Drum circles promote health
Therapeutic drumming such as drum circles releases stress, connects us with our communities, acts as a complementary therapy, and gives us a break from screens.
In an era when technology reigns supreme, it may be surprising to hear that on any given day, in multiple centres across the nation, people are gathering to drum together.
Everyone chooses a drum, takes their place in the circle, and joins the beat. There are no particular rules and yet there is order, purpose, and indescribable unity. The facilitator guides the beat; the rhythm forges a bond; the energy is palpable.
A global movement
“Drum circles are a global movement,” says Arthur Hull, founder of California-based Village Music Circles. “It’s a practice that is gaining rapid momentum and now serves a wide variety of populations in cultures spanning the world.”
Hull, widely recognized as the father of the modern-day community drum circle movement, has travelled to 25 countries in the past two decades, training more than 10,000 people to lead rhythm-based events.
Why drumming is catchy
Across Canada as well, drumming is a growing phenomenon as groups of people gather to drum in health facilities, community centres, basements, and backyards.
A community connection
Judy Atkinson trained under Hull 17 years ago and has since become a trailblazer of drumming in Alberta. Founder of Calgary-based Circles of Rhythm, Atkinson makes her living running community drum circles, leading corporate workshops, and training new facilitators across the country. She says the resurgence of drumming in contemporary culture is filling multiple voids in society.
“People are hungry for a meaningful community where they can go and be accepted for who they are and where they are in their lives. They are starving for social activities that have meaning and purpose and offer real connections. They are seeking health practices that are fun instead of gruelling. Drumming fits the bill on all those levels.”
A break from screens
Atkinson says the growing trend in drumming also correlates with the rapid surge of technology in this era. “Drumming is completely nontechnical; an offline experience. We are so inundated with technology, people need to find healthy ways to unplug.”
A stress release
Atkinson and her protégé Julien Lepage run a weekly community drum circle in Calgary that is routinely attended by 60 to 120 people. She says when people come through the door you can feel the stress weighing them down; when they leave they are energized and empowered—full of joy and purpose.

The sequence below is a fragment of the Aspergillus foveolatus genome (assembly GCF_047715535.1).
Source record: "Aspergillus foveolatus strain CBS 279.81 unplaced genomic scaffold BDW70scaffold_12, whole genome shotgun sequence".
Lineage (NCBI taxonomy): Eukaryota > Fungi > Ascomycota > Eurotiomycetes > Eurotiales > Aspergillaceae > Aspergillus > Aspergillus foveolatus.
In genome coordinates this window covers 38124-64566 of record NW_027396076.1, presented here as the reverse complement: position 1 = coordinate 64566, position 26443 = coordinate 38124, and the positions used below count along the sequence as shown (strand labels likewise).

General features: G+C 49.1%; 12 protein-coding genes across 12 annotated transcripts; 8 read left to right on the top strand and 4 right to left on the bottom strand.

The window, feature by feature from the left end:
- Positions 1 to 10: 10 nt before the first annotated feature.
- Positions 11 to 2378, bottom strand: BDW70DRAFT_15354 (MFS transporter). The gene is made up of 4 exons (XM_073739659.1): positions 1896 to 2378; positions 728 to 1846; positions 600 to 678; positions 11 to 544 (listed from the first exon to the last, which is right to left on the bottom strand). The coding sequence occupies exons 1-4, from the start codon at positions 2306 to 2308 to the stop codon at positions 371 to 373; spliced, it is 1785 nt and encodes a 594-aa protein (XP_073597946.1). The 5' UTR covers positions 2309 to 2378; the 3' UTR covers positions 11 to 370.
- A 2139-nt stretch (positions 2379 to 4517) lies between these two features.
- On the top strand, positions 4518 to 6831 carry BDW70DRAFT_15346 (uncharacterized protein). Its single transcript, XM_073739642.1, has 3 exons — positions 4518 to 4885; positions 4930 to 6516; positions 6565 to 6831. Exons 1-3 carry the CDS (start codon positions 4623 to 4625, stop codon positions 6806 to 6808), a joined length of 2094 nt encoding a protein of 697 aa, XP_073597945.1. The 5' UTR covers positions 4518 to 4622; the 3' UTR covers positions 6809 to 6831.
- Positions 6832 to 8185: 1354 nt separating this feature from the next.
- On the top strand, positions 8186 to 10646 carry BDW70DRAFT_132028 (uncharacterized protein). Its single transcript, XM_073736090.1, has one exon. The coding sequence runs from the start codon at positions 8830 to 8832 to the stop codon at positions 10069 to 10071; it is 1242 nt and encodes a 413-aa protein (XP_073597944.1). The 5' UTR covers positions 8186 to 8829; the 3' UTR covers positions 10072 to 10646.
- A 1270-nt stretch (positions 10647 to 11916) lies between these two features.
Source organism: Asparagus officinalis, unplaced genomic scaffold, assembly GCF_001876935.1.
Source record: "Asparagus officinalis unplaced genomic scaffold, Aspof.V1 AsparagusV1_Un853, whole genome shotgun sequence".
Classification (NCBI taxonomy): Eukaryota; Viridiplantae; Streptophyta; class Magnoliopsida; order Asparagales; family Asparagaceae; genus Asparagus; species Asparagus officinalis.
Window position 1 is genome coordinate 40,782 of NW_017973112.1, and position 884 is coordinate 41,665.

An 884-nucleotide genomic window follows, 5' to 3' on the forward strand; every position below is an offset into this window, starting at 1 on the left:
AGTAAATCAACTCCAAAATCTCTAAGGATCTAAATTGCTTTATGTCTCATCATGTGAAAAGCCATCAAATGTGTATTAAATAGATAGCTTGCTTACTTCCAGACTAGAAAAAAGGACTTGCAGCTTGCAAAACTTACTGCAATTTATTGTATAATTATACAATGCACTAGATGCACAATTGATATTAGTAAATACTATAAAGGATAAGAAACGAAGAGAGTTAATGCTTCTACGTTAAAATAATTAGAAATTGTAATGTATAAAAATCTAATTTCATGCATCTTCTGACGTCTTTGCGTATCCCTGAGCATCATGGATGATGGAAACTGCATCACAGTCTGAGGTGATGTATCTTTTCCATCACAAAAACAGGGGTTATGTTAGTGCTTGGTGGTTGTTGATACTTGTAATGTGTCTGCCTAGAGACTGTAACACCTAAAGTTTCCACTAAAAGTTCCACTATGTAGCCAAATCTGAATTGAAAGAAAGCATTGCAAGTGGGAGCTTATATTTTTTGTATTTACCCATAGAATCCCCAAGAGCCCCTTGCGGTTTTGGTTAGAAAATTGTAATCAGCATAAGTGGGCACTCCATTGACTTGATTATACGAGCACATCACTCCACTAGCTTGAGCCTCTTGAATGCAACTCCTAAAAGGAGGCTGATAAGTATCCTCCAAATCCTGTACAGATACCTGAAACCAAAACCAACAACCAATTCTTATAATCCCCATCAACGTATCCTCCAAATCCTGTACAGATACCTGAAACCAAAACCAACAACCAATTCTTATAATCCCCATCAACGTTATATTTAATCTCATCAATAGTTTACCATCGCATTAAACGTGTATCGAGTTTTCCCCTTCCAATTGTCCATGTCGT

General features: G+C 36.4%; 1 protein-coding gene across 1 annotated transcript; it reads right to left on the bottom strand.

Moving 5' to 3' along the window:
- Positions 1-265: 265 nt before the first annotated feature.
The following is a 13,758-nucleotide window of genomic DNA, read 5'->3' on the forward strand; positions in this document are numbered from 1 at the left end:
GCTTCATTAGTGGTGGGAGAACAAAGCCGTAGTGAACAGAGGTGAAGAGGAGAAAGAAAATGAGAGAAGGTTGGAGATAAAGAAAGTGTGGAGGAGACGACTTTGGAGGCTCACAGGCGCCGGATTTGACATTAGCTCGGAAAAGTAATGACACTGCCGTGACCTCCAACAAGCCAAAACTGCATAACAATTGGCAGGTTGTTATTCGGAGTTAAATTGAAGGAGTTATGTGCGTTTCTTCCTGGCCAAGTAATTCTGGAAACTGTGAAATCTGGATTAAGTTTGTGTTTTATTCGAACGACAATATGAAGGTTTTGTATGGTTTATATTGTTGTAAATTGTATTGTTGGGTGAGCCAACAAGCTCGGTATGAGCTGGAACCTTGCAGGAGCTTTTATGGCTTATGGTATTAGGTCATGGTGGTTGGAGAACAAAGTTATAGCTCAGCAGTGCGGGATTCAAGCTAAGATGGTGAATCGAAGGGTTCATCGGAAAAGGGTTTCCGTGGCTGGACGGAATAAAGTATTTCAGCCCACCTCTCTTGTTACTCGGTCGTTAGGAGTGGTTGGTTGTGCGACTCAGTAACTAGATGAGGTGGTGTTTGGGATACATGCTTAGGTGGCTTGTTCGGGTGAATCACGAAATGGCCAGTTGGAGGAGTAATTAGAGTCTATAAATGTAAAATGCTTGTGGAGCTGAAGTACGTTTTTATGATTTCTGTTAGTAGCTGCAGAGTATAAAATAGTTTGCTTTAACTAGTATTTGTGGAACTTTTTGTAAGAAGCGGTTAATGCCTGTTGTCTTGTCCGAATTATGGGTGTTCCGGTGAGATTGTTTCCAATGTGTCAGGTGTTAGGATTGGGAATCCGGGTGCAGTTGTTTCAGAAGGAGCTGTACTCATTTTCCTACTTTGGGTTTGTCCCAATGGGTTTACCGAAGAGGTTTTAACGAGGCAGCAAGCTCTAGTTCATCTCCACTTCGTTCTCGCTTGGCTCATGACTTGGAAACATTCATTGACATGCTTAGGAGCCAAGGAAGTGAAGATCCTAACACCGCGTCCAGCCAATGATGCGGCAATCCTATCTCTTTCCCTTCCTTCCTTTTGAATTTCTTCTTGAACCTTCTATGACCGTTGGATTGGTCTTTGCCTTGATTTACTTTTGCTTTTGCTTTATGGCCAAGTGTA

“Drumming is like when you take your finger out of the dike and all the water gushes out. It’s a total release of pent-up stress on all levels: physical, mental, emotional, and spiritual.”
In Ottawa, senior communications advisor Janice Edgar was introduced to drumming when an Aboriginal Lodge housed in the basement of her Health Canada office offered a lunch-hour drum-making workshop for staff. Edgar was instantly hooked and is now a regular at the Lodge drum circle. “I equate drumming with prayer—a spiritual practice that brings me mental and emotional peace and balance,” she says.
Research conducted over the past two decades indicates there are immense therapeutic benefits associated with drumming, including measurable biological impacts. According to research led by renowned cancer expert Dr. Barry Bittman, drumming boosts the immune system and mood.
A complementary therapy
Drum facilitation experts such as Hull and Atkinson attest to the growing practice of using drumming as a complement to medical therapies.
Hull says it’s being applied to a number of medical situations from psychiatric units to hospices. He claims many of his workshops are attended by medical professionals and people working with kids at risk or with special needs. Atkinson runs a weekly drum session for people living with cancer and says, “The positive effects it has on health and wellness are astounding.”
Mind, body, heart, and soul
Jordan Hanson has taught several thousand people to drum in Victoria since founding Drum Victoria in 2001. “Drumming allows us to get in touch with ourselves through rhythmic regulation that syncs up our mind, body, heart, and soul,” he says. Hanson even instructs an African hand-drumming class at the University of Victoria and reports that each term his class is full, with a waitlist of 45 to 75 students.
Chantal Chagnon has been drumming her entire life. Of Cree descent, she is an advocate for Aboriginal rights and feels intrinsically guided to use drumming as a means of promoting peace and unity. Chagnon runs drum workshops in Calgary and says all of us can connect to drumming beats.
“Drums ground us, create bridges of understanding, and return us to our roots,” says Chagnon. “The drum beat is the heartbeat of Mother Earth and it connects us to our ancestors, our creator, to each other, and to the rhythm of the planet.”
Whatever the driving force—community, therapy, cultural expression, or primal instinct—it is evident drumming offers some form of comfort that appears to be universal.
“Every human being has that memory, mostly unconscious, ingrained in our being. We all floated around in rhythm for roughly nine months and the drum takes us back to that place of peace,” says Atkinson.
Wondering what to expect at your first drum circle? Here are some tips from the pros.
Drum circles are easily accessible in most major city centres. Do an online search using keywords “drumming” or “drum circle” and your location to find one near you, or ask at your local community centre.